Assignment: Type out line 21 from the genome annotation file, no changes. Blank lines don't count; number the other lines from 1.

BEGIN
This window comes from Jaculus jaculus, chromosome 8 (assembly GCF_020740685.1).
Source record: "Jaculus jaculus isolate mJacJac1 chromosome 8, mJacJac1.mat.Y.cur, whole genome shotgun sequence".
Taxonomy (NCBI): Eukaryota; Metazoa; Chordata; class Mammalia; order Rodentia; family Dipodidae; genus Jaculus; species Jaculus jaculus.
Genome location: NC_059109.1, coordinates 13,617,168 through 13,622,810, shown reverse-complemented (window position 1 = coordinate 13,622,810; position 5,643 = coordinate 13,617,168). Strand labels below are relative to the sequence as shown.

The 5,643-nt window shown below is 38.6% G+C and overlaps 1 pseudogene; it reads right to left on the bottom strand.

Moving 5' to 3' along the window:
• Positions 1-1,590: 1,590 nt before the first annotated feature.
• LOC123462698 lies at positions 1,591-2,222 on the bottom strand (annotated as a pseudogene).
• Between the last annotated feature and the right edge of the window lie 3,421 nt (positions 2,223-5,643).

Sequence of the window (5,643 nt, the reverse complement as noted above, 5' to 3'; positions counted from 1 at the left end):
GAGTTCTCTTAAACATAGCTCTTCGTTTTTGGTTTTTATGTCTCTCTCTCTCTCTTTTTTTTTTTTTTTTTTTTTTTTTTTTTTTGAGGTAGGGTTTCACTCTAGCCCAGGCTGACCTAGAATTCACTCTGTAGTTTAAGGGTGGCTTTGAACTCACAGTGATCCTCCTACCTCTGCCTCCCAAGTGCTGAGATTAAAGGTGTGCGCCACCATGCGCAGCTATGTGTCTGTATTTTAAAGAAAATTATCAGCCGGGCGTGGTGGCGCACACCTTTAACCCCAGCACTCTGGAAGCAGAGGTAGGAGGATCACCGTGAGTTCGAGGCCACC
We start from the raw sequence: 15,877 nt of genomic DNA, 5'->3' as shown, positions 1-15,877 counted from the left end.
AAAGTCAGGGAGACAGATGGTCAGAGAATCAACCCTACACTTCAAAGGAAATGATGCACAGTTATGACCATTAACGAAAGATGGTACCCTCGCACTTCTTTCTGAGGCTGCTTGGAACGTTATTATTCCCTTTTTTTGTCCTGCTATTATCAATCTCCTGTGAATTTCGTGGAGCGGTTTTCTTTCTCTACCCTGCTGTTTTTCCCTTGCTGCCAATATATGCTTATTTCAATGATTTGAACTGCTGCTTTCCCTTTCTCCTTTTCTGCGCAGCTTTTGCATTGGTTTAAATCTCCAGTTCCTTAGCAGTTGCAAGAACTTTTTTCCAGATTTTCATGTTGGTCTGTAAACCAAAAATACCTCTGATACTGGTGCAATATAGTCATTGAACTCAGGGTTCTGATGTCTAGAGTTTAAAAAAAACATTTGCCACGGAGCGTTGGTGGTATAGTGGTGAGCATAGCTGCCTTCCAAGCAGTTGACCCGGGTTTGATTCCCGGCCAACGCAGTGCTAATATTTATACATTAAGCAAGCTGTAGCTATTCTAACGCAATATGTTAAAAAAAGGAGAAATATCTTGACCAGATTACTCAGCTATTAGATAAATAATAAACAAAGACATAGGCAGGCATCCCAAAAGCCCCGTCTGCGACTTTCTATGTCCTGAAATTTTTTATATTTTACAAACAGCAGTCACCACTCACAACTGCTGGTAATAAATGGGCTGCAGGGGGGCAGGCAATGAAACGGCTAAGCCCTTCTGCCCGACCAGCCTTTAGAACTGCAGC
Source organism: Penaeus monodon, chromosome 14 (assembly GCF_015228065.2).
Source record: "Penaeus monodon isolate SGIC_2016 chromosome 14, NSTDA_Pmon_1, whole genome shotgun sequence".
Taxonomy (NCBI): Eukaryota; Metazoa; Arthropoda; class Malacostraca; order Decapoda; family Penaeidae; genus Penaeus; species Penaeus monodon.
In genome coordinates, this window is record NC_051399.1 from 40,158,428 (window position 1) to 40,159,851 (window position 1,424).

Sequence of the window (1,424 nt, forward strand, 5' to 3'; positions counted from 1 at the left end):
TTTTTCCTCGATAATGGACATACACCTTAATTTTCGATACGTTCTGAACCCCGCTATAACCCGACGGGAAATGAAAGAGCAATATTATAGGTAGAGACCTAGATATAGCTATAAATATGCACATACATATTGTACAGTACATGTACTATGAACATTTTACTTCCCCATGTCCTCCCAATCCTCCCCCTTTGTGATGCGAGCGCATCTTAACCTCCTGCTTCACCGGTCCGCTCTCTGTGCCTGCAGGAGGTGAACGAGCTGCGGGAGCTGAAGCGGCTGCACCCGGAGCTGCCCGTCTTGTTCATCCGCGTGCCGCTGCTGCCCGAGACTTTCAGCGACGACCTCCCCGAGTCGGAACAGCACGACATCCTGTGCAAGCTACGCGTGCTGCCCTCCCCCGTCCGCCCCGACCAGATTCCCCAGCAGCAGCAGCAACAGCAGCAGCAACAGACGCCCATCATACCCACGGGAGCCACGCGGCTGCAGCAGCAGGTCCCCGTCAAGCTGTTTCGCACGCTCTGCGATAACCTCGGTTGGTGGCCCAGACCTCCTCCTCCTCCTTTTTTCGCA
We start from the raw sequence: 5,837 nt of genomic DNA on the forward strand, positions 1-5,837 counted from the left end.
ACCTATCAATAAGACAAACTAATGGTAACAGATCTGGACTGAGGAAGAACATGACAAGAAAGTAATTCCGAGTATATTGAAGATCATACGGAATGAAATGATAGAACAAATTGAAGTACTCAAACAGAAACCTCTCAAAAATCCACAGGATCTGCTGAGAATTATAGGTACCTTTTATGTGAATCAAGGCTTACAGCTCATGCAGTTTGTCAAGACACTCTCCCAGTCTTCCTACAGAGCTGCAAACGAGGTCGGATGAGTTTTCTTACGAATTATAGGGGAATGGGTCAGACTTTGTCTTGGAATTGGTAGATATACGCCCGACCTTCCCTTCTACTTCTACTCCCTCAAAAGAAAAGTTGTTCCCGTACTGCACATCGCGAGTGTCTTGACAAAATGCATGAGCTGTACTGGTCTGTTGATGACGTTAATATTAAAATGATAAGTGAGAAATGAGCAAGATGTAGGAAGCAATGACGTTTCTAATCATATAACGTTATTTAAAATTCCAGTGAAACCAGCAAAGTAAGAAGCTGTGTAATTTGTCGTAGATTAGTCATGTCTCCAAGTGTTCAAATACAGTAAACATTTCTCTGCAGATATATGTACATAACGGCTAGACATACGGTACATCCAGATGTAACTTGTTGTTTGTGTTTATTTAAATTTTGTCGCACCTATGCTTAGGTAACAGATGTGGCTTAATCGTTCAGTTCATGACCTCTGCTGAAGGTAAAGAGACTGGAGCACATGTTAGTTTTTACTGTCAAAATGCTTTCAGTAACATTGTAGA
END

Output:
ACCTATCAATAAGACAAACTAATGGTAACAGATCTGGACTGAGGAAGAACATGACAAGAAAGTAATTCCGAGTATATTGAAGATCATACGGAATGAAATGATAGAACAAATTGAAGTACTCAAACAGAAACCTCTCAAAAATCCACAGGATCTGCTGAGAATTATAGGTACCTTTTATGTGAATCAAGGCTTACAGCTCATGCAGTTTGTCAAGACACTCTCCCAGTCTTCCTACAGAGCTGCAAACGAGGTCGGATGAGTTTTCTTACGAATTATAGGGGAATGGGTCAGACTTTGTCTTGGAATTGGTAGATATACGCCCGACCTTCCCTTCTACTTCTACTCCCTCAAAAGAAAAGTTGTTCCCGTACTGCACATCGCGAGTGTCTTGACAAAATGCATGAGCTGTACTGGTCTGTTGATGACGTTAATATTAAAATGATAAGTGAGAAATGAGCAAGATGTAGGAAGCAATGACGTTTCTAATCATATAACGTTATTTAAAATTCCAGTGAAACCAGCAAAGTAAGAAGCTGTGTAATTTGTCGTAGATTAGTCATGTCTCCAAGTGTTCAAATACAGTAAACATTTCTCTGCAGATATATGTACATAACGGCTAGACATACGGTACATCCAGATGTAACTTGTTGTTTGTGTTTATTTAAATTTTGTCGCACCTATGCTTAGGTAACAGATGTGGCTTAATCGTTCAGTTCATGACCTCTGCTGAAGGTAAAGAGACTGGAGCACATGTTAGTTTTTACTGTCAAAATGCTTTCAGTAACATTGTAGA